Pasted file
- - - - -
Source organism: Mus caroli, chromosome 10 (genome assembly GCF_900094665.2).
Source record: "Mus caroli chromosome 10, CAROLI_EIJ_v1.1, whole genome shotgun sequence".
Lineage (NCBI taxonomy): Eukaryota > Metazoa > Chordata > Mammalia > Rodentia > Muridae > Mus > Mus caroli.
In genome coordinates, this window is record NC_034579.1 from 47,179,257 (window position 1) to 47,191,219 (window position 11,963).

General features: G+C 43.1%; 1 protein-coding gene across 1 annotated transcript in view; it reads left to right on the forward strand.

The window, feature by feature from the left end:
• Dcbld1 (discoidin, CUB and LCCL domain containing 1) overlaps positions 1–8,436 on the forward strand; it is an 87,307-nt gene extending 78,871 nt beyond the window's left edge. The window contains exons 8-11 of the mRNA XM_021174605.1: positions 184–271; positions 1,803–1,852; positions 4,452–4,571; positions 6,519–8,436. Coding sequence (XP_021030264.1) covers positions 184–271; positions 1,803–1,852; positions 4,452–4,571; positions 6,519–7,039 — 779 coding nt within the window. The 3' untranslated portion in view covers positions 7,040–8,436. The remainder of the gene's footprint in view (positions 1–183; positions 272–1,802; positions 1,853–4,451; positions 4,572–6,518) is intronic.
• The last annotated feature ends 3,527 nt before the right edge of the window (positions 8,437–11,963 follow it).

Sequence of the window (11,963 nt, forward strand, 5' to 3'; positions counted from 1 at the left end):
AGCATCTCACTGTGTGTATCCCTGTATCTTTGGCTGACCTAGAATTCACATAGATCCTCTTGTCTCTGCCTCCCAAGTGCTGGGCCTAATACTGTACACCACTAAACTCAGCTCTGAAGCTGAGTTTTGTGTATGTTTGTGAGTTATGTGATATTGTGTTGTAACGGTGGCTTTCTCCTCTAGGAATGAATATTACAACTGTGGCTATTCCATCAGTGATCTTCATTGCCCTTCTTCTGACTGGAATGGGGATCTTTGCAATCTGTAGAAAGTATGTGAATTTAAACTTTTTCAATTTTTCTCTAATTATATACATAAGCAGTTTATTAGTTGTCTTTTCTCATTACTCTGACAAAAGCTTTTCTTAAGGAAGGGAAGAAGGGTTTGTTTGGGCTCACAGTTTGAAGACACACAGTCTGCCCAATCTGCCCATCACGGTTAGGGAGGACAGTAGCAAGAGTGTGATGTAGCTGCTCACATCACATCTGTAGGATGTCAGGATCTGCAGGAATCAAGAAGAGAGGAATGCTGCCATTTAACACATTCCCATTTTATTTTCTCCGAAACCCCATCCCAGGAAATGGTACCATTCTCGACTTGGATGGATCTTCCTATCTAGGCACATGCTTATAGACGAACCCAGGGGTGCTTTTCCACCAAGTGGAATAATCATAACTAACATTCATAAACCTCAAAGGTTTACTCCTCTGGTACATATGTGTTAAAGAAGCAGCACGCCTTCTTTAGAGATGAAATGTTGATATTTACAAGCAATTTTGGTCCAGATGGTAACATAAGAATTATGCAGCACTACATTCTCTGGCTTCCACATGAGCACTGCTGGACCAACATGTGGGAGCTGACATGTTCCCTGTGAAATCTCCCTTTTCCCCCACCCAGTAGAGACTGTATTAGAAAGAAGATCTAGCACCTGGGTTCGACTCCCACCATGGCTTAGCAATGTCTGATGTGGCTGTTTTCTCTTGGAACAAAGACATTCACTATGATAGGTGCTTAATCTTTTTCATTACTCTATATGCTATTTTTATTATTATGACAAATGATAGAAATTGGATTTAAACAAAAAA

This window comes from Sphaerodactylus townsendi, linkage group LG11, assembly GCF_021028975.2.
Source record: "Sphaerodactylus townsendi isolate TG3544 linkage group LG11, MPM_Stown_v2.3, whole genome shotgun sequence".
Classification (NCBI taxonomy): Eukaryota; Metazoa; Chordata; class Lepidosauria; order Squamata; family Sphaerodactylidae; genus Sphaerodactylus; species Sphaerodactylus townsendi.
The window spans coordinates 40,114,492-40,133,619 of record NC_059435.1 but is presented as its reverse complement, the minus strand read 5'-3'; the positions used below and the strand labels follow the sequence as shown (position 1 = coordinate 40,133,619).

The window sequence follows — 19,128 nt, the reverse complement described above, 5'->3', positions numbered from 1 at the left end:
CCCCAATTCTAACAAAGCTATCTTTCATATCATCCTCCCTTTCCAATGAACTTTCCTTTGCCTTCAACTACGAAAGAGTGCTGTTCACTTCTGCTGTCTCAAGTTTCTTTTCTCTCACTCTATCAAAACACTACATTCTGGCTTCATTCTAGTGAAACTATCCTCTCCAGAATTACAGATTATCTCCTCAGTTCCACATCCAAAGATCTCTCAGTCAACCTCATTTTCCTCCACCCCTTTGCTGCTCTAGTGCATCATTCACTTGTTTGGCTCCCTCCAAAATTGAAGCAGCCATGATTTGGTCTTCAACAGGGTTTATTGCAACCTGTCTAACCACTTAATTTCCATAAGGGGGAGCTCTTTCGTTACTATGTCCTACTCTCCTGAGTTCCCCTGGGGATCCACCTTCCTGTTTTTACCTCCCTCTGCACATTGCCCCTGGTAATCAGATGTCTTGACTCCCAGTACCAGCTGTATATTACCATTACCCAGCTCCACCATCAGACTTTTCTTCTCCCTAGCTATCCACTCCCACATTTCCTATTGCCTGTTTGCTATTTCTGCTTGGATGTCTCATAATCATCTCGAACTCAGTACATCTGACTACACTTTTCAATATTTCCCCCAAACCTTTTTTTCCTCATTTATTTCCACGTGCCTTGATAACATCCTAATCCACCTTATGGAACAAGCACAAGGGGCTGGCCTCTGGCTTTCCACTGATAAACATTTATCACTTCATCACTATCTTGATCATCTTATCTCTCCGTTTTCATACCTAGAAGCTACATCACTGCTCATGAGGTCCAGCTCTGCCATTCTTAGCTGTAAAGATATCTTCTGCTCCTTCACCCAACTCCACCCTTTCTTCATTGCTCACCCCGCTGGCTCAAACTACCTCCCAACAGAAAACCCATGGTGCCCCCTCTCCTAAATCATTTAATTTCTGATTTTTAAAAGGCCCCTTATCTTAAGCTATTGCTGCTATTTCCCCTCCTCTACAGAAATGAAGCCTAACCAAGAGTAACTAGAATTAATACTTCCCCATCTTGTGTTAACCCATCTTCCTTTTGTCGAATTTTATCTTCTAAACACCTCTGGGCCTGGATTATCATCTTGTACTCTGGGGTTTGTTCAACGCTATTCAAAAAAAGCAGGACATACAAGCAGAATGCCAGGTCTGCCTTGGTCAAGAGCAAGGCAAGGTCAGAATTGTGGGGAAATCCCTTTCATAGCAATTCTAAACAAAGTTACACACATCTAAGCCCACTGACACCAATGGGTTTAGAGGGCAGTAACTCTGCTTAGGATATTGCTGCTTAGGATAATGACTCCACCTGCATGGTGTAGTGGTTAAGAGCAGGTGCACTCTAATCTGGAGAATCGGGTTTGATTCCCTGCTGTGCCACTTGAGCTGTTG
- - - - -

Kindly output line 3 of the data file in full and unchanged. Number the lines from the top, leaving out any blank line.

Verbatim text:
Lineage (NCBI taxonomy): Eukaryota > Metazoa > Chordata > Mammalia > Rodentia > Muridae > Mus > Mus caroli.